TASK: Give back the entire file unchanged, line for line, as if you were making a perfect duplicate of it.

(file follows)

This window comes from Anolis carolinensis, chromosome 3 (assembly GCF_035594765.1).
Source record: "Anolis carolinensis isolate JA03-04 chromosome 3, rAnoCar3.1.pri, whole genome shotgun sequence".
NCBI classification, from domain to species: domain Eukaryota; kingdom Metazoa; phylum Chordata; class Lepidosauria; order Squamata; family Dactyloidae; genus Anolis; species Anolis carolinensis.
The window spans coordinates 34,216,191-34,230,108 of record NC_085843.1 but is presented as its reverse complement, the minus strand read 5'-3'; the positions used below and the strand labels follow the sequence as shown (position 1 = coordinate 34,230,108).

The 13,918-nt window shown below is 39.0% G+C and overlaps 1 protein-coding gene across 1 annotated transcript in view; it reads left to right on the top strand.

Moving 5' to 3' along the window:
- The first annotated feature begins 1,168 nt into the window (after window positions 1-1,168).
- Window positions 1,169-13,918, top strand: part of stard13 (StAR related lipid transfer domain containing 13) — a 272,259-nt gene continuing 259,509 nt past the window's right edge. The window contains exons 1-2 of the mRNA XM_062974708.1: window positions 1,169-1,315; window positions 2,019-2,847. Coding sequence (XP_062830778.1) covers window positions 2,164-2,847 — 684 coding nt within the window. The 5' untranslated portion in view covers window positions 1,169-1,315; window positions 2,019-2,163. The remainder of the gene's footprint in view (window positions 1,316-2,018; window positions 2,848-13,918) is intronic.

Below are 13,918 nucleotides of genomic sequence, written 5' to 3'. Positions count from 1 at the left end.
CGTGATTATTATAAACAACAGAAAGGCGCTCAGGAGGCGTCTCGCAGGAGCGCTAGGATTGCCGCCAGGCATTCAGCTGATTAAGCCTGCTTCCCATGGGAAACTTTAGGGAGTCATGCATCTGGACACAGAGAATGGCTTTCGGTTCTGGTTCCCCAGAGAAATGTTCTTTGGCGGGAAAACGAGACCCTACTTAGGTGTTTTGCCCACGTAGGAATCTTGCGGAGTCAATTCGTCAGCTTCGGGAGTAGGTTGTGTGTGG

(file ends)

This window comes from Anolis carolinensis, chromosome 3 (assembly GCF_035594765.1).
Source record: "Anolis carolinensis isolate JA03-04 chromosome 3, rAnoCar3.1.pri, whole genome shotgun sequence".
NCBI classification, from domain to species: domain Eukaryota; kingdom Metazoa; phylum Chordata; class Lepidosauria; order Squamata; family Dactyloidae; genus Anolis; species Anolis carolinensis.
The window spans coordinates 34,216,191-34,230,108 of record NC_085843.1 but is presented as its reverse complement, the minus strand read 5'-3'; the positions used below and the strand labels follow the sequence as shown (position 1 = coordinate 34,230,108).

The 13,918-nt window shown below is 39.0% G+C and overlaps 1 protein-coding gene across 1 annotated transcript in view; it reads left to right on the top strand.

Moving 5' to 3' along the window:
- The first annotated feature begins 1,168 nt into the window (after window positions 1-1,168).
- Window positions 1,169-13,918, top strand: part of stard13 (StAR related lipid transfer domain containing 13) — a 272,259-nt gene continuing 259,509 nt past the window's right edge. The window contains exons 1-2 of the mRNA XM_062974708.1: window positions 1,169-1,315; window positions 2,019-2,847. Coding sequence (XP_062830778.1) covers window positions 2,164-2,847 — 684 coding nt within the window. The 5' untranslated portion in view covers window positions 1,169-1,315; window positions 2,019-2,163. The remainder of the gene's footprint in view (window positions 1,316-2,018; window positions 2,848-13,918) is intronic.

Below are 13,918 nucleotides of genomic sequence, written 5' to 3'. Positions count from 1 at the left end.
CGTGATTATTATAAACAACAGAAAGGCGCTCAGGAGGCGTCTCGCAGGAGCGCTAGGATTGCCGCCAGGCATTCAGCTGATTAAGCCTGCTTCCCATGGGAAACTTTAGGGAGTCATGCATCTGGACACAGAGAATGGCTTTCGGTTCTGGTTCCCCAGAGAAATGTTCTTTGGCGGGAAAACGAGACCCTACTTAGGTGTTTTGCCCACGTAGGAATCTTGCGGAGTCAATTCGTCAGCTTCGGGAGTAGGTTGTGTGTGG